Feeds:
Posts
Comments

Posts Tagged ‘honour’

For the “solution driven” individual it can be frustrating to face something you can’t change.

In a long-term relationship, focusing on such areas develops points of contention or disappointment rather quickly. However, that same focus put in the right place can be a vital key to breakthrough and change. The choice, really, is between contention and disappointment or real and significant change. You just have to know where to focus. As it is commonly said, it’s better to go through life with a key than a crowbar.

To get you thinking, here’s a mini-list of things you can’t fix, complete with better targets for your focus:

You can’t fix what’s already happened but you can nurture something beautiful from what you have. Find the good in your spouse in every situation, and find ways to affirm it with your words and acceptance.

You can’t fix a person’s past but you can help them “become” the best version of themselves. You are your spouse’s greatest fan or critic! Encouraging them will inspire much more change than condemnation.

You can’t fix a another’s opinion but you can study your own perspective in the light of their ideas. Be willing to take correction from your spouse, just like you wish they would from you. They understand you better than anyone, so their perspective is valuable to you.

You can’t fix anger in someone else but you can see past it to their wounds. Understand “hurt people hurt people.” In such times look for their hurt instead of reacting to their anger, and you’ll find you can respond to their need instead of distancing yourself with defensiveness.

You can’t fix a spouse’s weakness, but you can lead in improving yourself. It’s your responsibility to love your spouse, and improve yourself, and not the other way around!

You can’t fix what a person gives you, but you can serve them more generously still. You’ll find whatever you give your spouse (eg. encouragement, criticism, time, acts of service, affirmation, silence) your spouse will naturally be inclined to reciprocate. It’s almost guaranteed!

Lovers would do well to put their focus on what they can fix: themselves.

Advertisements

Read Full Post »

So, you have read our posts (post #1 and post #2) on becoming the best version of yourself for the sake of your spouse but you may be thinking, “You’re missing the point, s/he is the one that needs to change, not me!”

If this is you, your spouse is probably putting undue pressure on you by the way they act. You’re undoubtedly right in that it’s unfair (“I didn’t sign up for this!”), you’re right that you are worth more than their behavior communicates to you, and you may even be right that between the two of you they have the most glaring faults.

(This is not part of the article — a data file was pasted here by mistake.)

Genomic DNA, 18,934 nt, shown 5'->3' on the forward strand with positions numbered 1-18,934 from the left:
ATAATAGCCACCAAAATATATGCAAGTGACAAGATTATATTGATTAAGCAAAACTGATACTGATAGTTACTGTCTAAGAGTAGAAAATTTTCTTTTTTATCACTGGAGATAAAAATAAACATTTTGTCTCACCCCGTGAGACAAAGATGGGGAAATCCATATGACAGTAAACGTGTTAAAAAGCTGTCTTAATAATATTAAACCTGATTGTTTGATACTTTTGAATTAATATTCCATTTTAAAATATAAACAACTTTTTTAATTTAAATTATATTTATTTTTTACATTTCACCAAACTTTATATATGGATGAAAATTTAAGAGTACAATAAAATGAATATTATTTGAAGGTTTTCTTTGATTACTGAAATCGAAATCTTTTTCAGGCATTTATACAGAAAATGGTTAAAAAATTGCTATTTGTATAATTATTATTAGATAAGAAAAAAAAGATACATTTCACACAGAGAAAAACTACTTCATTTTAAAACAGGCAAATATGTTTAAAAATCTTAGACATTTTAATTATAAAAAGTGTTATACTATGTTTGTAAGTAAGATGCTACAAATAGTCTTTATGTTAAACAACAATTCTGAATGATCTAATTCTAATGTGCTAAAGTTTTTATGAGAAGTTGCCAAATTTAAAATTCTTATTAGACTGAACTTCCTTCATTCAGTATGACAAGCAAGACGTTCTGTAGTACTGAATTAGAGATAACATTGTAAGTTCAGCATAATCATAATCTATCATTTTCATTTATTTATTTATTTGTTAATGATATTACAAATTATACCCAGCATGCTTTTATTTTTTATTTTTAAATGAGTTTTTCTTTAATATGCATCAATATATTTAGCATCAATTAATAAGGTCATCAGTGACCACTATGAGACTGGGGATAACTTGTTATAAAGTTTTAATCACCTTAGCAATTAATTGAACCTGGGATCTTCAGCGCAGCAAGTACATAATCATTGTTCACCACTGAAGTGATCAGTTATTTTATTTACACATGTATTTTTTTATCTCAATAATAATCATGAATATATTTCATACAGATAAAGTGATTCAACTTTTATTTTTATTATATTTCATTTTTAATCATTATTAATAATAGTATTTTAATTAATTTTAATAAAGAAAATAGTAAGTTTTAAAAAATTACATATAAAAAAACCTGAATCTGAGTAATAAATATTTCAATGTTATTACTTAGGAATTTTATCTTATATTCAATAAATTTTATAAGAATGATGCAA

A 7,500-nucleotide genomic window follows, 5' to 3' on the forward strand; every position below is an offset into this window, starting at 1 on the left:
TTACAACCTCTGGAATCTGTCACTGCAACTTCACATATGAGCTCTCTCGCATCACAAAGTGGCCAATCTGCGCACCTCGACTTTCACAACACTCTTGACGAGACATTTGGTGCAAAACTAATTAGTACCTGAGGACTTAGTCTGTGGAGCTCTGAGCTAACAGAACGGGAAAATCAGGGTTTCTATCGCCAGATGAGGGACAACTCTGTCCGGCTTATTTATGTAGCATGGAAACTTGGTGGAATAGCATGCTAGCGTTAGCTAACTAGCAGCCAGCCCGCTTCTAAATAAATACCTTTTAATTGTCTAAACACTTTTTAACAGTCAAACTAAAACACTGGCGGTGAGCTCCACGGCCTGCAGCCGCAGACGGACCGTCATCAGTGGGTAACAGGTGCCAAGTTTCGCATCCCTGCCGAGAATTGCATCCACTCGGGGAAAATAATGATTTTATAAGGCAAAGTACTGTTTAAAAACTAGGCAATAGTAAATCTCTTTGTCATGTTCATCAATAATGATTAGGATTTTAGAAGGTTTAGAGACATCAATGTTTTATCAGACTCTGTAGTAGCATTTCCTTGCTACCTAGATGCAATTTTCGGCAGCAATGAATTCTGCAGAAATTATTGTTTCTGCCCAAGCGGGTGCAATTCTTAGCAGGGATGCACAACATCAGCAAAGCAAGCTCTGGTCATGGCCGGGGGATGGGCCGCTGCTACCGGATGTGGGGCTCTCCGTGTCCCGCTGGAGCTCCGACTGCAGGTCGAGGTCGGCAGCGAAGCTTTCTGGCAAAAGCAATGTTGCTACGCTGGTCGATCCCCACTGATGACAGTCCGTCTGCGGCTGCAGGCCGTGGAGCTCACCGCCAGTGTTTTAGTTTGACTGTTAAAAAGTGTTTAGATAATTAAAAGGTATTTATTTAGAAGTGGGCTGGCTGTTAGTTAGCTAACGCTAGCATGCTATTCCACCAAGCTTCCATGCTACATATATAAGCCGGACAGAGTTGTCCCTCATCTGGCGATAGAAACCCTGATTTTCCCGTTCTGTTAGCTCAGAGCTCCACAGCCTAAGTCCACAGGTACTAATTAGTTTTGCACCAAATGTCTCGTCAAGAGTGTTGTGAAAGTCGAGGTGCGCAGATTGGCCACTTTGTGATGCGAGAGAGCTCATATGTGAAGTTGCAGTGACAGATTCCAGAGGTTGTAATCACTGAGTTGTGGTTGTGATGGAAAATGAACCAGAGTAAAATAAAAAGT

However the practice of becoming the best version of yourself is STILL the answer to YOUR situation. It’s honestly the best option, and a very powerful one.

Here’s why… Your spouse is likely a well-intentioned human being that has difficulty in being the best s/he could be in certain areas, despite how much they desire to be and do better (kinda sounds like you and I, incidentally). But it is human nature to want to please the ones you are closest to. It is most likely they already know their errors and desperately want to change. They’re just looking for a chance.

This is where you come in. Create a vacuum: aggressively show your mate how YOU are changing deep and significant aspects of YOU, becoming the best version of yourself for THEM. This almost always creates an upward cycle of change and improvement in the relationship, as love always wants to respond to initiative.

Set the bar high for yourself and don’t say anything about them. Demonstrate your character and courage. The lure to join you in improving themselves for your sake will become almost irresistible.

The upward focus you will create is the exact opposite of what happens when you both point fingers and blame. The downward spiral of accusation and resistance to personal change happens when both partners come under attack, get defensive, dig in their heels and place the blame on the one they committed to love. The cycle of blame and the cycle of positive change both have tremendous pull and gravity in a relationship, and they both begin by a single choice.

Make a choice to change you. Love will see that your spouse will follow, because this commitment to be the best version of yourself really is for their sake.

Read Full Post »

Habits are a necessary part of life, including living in a long-term relationship. You would do well to break some habits that work against you (see here), and to replace them with some that will work for you. We believe this is the second of the “couple things” that will make your marriage better over time.

When you commit to “increase” (click here to see our last post) in order to become the best version of yourself, you are really committing to develop the following habits for the sake of your mate:

1. Continually think “responsibility” not “excuses.” Adopting a victim mentality has yet to benefit a marriage. If you don’t aim to “own your stuff” (the consequences of your choices and behaviour) you’ll blame your stuff on the person closest to you, to the detriment of the health of your relationship. Therefore it must be owned. After all, your spouse has enough of your imperfections to compensate for as it is, and they’re trying to find reasons to honour, or love and respect you. Help them out!

2. Continually think “behaviour” not “identity.” When you’re making changes to yourself for someone else’s sake, you have to remember you’re aiming to change the way you do things, not who you are. Otherwise you end up resenting the changes and they ultimately don’t stick. You’re trying to become the best version of yourSELF, not someone else. You are trying to establish patterns that make up for, or work around, your personality weaknesses or character flaws for the sake and sanity of the person you married. They married you. Become the best you there could be.